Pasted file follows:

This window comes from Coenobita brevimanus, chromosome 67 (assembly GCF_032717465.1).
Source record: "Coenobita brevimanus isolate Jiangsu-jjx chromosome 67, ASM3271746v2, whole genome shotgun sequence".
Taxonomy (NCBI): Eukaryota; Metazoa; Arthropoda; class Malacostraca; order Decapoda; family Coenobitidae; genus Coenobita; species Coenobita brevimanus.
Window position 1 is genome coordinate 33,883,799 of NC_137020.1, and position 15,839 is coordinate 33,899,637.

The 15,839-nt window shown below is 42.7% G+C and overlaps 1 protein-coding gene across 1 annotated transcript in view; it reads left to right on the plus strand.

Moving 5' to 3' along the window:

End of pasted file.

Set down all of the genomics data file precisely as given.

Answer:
This window comes from Coenobita brevimanus, chromosome 67 (assembly GCF_032717465.1).
Source record: "Coenobita brevimanus isolate Jiangsu-jjx chromosome 67, ASM3271746v2, whole genome shotgun sequence".
Taxonomy (NCBI): Eukaryota; Metazoa; Arthropoda; class Malacostraca; order Decapoda; family Coenobitidae; genus Coenobita; species Coenobita brevimanus.
Window position 1 is genome coordinate 33,883,799 of NC_137020.1, and position 15,839 is coordinate 33,899,637.

The 15,839-nt window shown below is 42.7% G+C and overlaps 1 protein-coding gene across 1 annotated transcript in view; it reads left to right on the plus strand.

Moving 5' to 3' along the window: